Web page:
Last week, we reported that the Nintendo Switch Online’s emulation of The Legend of Zelda: Ocarina of Time saw a small graphical tweak with the service’s latest update. It signaled potential good news for the quality of emulated games on NSO, which players have decried for some time. In another promising sign, fans have found that not only did the version 1.2 update make minor graphical adjustments, it also apparently lessened input lag in some cases.
Backing up, NSO version 1.2 did two big things for its N64 offerings. It added Rare’s iconic platformer Banjo-Kazooie, and slightly tweaked the Water Temple in Ocarina of Time so its visuals looked a little closer to the original game’s. Apparently that’s not all it did. As spotted by VGC, YouTuber Modern Vintage Gamer reports that the much-criticized input lag of the N64 NSO emulators has seen some improvement in version 1.2.
Modern Vintage Gaming’s 11-minute video delves into the current state of NSO N64 emulation. He touches on the graphical changes in Ocarina of Time, while also noting that the game’s fog and lighting rendering still need fixing. But he also tests input latency in the 1998 Zelda game, and concludes that it’s reduced by “about 1-2 frames.” Previously, he measured the lag at a whopping 5-6 frames, so while it’s still not perfect, any improvement is much appreciated, and this should definitely make Ocarina of Time more playable.
The vid also touches on the performance of Rare’s 1998 3D platforming masterpiece Banjo-Kazooie. It’s the latest N64 game to hit NSO, so seeing how it runs might give some insight into future releases on the subscription service. Thankfully, MVG notes that it “runs quite well.” There are some framerate hiccups and stutters here and there, but it seems the 1998 platformer is fine, up to and including its famously hard-to-emulate “jigsaw” screen transitions. Most notably, the YouTuber didn’t notice any input lag. That’s a plus!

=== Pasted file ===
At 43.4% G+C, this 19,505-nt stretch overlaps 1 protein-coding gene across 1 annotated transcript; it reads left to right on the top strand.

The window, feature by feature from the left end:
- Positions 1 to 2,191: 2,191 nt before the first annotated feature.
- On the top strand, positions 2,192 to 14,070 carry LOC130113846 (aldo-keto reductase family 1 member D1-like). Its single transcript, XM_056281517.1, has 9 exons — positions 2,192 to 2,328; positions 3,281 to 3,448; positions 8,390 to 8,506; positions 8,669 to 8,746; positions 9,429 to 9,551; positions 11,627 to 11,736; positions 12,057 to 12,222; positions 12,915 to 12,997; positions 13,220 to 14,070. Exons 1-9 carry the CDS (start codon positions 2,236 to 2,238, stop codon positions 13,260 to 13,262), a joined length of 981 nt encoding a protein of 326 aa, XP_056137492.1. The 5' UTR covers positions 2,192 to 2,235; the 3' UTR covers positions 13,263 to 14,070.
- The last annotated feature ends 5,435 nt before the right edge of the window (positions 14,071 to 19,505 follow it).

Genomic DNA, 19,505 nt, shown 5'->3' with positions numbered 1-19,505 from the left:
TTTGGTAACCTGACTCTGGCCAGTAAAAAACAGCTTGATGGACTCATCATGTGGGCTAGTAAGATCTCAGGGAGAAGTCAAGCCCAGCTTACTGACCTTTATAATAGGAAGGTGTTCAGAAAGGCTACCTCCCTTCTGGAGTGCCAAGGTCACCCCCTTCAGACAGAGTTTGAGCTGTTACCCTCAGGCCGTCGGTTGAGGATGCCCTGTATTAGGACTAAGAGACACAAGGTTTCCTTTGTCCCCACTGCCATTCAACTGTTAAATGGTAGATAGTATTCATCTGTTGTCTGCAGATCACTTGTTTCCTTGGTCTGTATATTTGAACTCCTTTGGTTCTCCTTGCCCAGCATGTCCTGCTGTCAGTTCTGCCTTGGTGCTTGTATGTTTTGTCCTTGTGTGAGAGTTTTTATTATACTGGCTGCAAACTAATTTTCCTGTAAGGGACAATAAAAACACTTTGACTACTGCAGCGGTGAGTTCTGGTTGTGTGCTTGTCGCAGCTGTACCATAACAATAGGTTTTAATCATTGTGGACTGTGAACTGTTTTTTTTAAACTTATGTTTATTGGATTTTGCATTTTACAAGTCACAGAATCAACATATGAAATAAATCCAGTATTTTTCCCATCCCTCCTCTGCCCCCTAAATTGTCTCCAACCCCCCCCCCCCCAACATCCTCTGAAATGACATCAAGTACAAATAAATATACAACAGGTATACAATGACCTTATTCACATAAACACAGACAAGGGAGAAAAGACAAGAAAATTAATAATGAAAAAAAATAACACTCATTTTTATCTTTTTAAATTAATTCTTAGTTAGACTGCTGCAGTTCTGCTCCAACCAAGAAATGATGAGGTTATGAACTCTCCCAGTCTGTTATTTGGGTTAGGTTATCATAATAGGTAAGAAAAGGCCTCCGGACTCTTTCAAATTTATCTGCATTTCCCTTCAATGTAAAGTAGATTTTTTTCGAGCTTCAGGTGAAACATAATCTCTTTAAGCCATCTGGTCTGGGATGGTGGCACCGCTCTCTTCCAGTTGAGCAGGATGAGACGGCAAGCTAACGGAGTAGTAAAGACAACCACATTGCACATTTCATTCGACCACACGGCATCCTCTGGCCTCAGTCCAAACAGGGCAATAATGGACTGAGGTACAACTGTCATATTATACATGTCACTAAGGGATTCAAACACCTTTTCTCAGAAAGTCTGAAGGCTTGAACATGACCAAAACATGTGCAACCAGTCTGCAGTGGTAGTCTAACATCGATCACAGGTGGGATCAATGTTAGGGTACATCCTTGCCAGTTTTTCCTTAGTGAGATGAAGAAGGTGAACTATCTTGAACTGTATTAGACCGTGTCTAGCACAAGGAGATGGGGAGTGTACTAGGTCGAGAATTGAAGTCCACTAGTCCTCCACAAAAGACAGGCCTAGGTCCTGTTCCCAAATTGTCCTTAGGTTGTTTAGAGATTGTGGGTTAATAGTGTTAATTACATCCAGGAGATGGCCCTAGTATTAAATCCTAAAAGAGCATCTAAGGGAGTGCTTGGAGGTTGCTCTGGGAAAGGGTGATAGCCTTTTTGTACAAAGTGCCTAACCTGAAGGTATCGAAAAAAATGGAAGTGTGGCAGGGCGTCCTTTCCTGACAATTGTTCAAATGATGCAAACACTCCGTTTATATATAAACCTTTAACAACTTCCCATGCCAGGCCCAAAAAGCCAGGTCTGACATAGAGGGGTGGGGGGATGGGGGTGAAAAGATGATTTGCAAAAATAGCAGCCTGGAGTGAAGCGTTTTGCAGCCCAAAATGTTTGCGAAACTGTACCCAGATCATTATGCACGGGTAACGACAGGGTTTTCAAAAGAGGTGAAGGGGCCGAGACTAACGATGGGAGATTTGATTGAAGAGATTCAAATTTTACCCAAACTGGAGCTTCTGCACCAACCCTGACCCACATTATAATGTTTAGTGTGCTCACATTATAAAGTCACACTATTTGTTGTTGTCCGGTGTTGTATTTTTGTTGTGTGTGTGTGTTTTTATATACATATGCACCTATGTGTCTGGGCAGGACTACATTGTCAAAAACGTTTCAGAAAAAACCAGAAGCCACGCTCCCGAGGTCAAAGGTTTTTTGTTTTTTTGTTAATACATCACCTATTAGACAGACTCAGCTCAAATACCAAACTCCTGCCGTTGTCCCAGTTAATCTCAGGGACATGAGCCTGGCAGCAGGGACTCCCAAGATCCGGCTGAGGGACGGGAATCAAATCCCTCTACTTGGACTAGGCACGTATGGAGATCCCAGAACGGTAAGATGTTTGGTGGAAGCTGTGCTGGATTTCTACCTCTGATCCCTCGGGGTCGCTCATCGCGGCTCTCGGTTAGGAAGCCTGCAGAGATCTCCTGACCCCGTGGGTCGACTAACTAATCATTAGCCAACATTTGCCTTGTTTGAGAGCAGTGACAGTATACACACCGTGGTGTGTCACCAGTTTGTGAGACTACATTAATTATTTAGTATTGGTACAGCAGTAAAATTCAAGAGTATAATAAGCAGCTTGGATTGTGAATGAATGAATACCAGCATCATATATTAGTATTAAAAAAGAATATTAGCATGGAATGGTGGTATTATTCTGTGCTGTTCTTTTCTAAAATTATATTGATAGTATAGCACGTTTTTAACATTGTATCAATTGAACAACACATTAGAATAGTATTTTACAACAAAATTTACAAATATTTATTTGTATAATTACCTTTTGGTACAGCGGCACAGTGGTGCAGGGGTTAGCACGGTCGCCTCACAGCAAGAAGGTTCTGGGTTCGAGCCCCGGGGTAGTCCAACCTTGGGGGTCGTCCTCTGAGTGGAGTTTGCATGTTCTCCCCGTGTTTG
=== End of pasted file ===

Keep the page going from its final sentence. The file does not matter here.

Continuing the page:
Of course, every game included in Nintendo Switch Online is an emulation from a past console. Whether talking graphics rendering or input latency, things will never be 100 percent perfect. But these latest improvements are good signs for the future of the subscription service. Nintendo caught heat from its community for how poorly the emulations ran. After promising to continue “striving to provide services that satisfy consumers,” it does appear that the company is listening to feedback.
Kotaku has reached out to Nintendo for comment.